Saturday, April 13, 2013

Advice from UFT

All chapter leaders should engage principals on all aspects of a new teacher evaluation system. You should focus on the fact that visits by the talent coaches should be supportive, not intimidating for teachers, and you should establish the ground rules and advocate for comprehensive professional development so our members will be ready when the new system is implemented in September.

Well, that's something to think about. Problematic is the fact that the system does not actually exist.

Of course no teacher wants a "gotcha" system. Many feel that's what we have now. And the UFT has stood in the forefront with those who wish to "reform" it, like Bill Gates. We worked on the MET study. We participated in the project that led to teachers being publicly vilified in the pages of the Post. This was but one by-product of our much-vaunted "seat at the table." Who could've anticipated that Joel Klein would break his word and urge news organizations to make public what he promised would not be made public?

That question was ironic, in case it isn't already clear.

And now that we've bought the myth, propagated by the likes of Klein, that there is some horrendous bad teacher epidemic, we've signed onto the evaluation system. And we, the UFT, are going to protect teachers from being targeted. You see, there will now be objective evidence of good or bad teaching, in the form of value-added reports. Never mind that they've never actually worked anywhere, or that this rollout coincides with that of the Common Core, which is widely believed to cause huge drops in test scores. Let's just ignore that, and fight "gotcha" practices.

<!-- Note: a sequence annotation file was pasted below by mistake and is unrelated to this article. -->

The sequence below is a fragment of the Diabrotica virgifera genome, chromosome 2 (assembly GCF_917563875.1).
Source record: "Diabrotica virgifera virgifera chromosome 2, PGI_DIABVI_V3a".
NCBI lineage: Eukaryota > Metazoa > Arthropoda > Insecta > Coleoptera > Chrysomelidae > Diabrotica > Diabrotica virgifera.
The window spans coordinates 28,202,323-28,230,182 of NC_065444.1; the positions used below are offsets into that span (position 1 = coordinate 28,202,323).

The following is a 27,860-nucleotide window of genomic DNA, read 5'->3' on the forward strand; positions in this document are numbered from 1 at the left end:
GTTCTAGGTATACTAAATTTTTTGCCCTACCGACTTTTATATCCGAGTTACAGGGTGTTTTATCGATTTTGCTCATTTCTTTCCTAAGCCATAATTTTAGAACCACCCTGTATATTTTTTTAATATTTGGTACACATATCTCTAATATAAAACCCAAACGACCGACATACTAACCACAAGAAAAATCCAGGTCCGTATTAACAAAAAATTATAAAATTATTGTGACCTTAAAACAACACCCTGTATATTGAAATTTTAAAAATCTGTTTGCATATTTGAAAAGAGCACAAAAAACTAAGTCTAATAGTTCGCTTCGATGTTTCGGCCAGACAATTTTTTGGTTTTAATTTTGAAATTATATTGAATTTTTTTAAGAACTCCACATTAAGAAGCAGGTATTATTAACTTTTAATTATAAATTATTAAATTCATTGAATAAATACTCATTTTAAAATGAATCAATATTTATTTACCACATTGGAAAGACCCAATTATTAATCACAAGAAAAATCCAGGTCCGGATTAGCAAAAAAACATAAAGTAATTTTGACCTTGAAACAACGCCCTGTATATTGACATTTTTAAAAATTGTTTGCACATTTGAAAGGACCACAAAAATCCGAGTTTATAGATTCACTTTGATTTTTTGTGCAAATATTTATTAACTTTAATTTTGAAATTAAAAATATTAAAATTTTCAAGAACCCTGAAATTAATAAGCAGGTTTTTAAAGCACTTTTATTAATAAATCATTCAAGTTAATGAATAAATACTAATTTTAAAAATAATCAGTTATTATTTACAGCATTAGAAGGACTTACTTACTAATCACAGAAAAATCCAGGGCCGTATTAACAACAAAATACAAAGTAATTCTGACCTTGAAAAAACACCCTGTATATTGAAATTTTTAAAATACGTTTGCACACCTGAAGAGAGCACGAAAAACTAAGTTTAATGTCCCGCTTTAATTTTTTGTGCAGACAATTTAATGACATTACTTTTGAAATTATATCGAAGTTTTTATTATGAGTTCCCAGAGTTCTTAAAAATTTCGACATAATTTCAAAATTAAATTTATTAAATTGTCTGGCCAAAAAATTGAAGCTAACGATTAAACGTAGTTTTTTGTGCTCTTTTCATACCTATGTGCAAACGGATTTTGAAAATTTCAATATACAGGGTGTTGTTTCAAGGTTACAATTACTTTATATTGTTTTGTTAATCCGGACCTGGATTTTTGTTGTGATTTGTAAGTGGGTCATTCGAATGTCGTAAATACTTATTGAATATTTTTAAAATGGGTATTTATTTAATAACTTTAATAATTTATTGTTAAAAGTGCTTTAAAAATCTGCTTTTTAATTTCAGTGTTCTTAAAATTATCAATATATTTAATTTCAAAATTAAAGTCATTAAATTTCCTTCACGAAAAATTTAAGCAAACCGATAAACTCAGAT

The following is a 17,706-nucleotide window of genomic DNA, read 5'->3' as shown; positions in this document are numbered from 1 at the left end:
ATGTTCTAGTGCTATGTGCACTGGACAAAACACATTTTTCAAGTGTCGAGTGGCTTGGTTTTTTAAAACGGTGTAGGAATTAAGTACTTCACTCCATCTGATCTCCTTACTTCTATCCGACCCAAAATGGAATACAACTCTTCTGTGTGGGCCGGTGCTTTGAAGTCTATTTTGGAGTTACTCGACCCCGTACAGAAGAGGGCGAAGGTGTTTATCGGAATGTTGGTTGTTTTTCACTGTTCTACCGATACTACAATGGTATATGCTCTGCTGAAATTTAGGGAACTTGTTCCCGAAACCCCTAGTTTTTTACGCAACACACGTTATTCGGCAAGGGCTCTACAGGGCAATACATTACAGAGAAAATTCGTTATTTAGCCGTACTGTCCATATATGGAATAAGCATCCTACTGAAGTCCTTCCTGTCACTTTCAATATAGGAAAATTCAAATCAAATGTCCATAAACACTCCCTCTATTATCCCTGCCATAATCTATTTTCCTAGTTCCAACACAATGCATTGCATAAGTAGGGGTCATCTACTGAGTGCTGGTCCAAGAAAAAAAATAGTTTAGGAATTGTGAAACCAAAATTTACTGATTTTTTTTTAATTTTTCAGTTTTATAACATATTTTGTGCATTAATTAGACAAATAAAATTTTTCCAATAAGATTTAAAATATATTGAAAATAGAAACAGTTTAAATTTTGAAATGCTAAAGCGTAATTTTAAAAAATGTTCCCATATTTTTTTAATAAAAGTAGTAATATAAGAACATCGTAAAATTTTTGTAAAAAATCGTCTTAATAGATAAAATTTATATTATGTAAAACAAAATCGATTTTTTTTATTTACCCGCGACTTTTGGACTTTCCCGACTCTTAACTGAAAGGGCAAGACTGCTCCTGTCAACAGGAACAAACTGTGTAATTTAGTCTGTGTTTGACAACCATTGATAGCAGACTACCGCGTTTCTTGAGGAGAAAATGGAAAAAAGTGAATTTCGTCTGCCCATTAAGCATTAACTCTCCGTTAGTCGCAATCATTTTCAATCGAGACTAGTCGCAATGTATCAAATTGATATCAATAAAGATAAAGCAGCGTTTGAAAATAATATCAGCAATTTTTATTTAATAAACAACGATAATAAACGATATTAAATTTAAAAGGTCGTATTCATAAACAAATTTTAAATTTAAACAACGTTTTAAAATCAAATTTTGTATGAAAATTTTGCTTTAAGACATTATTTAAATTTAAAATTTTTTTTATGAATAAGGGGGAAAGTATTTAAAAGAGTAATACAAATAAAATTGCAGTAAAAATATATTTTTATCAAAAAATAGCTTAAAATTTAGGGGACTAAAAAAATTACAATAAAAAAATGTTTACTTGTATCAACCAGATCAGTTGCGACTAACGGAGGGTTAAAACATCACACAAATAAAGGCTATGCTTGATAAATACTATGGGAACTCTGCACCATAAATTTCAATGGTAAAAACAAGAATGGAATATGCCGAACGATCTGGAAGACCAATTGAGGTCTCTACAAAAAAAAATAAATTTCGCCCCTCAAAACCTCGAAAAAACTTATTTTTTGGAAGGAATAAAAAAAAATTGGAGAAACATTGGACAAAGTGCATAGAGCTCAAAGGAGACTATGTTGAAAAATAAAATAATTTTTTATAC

And yet, why would the likes of Bill Gates push VAM if it weren't a "gotcha" practice to begin with?

It would be nice to have a principal stand up and say, "Even though your value-added stats are terrible, I think you're a great teacher. I'm giving you a good rating anyway." That may indeed happen. But I'm pretty sure if it were to happen on any regular basis you'd be looking at a short-term principal.

So what do we say when negotiating the system that doesn't yet exist with the principal? How do we make an agreement that won't be precluded by the system, likely decided upon by super-reformy John King?

It's ridiculous enough that an education community is rallying around a system that has no scientific basis whatsoever. Even more ridiculous is negotiating how we're going to handle a system about which we know nothing beyond its sheer and utter lack of validity.
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